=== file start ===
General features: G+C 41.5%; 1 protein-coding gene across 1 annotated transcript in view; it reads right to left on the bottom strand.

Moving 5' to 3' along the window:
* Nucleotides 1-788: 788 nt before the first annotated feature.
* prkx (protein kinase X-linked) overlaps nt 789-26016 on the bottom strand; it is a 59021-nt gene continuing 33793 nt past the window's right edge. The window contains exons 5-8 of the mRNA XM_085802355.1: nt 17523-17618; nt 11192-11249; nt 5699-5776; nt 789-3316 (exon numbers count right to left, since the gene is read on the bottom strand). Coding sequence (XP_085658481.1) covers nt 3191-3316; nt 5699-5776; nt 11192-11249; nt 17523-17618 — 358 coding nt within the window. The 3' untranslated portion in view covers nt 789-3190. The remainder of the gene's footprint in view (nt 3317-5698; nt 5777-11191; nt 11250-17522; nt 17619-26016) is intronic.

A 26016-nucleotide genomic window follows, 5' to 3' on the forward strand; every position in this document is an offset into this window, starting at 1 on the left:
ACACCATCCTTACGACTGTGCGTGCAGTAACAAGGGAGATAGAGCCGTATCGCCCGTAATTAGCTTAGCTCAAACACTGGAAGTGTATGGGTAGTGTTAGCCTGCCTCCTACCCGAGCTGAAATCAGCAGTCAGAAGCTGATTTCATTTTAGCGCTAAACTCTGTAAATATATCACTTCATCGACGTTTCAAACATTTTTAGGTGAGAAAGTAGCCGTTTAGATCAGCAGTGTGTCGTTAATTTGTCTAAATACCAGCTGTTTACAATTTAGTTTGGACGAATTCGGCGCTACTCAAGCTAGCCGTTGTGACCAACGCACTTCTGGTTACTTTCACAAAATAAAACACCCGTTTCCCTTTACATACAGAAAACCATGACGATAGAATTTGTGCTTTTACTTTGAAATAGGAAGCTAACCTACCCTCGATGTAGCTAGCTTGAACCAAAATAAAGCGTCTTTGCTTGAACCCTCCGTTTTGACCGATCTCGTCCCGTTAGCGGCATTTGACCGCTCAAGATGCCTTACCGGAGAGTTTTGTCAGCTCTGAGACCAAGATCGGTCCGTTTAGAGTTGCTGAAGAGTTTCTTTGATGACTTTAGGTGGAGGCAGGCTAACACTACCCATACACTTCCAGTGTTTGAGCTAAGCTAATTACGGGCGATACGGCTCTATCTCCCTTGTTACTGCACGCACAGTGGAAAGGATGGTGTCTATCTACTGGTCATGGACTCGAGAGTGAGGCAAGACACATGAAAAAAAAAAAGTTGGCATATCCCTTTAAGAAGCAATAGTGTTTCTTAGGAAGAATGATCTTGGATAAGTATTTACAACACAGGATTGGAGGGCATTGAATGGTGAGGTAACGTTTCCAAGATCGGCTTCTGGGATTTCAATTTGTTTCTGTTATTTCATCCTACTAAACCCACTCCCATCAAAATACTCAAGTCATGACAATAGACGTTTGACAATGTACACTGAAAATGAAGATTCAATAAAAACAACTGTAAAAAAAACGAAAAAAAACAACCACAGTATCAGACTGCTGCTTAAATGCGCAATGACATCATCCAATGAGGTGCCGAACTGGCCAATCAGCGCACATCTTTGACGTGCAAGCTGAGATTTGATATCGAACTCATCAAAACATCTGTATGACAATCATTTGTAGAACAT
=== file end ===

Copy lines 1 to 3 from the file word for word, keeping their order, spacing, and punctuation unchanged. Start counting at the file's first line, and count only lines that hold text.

General features: G+C 41.5%; 1 protein-coding gene across 1 annotated transcript in view; it reads right to left on the bottom strand.

Moving 5' to 3' along the window:
* Nucleotides 1-788: 788 nt before the first annotated feature.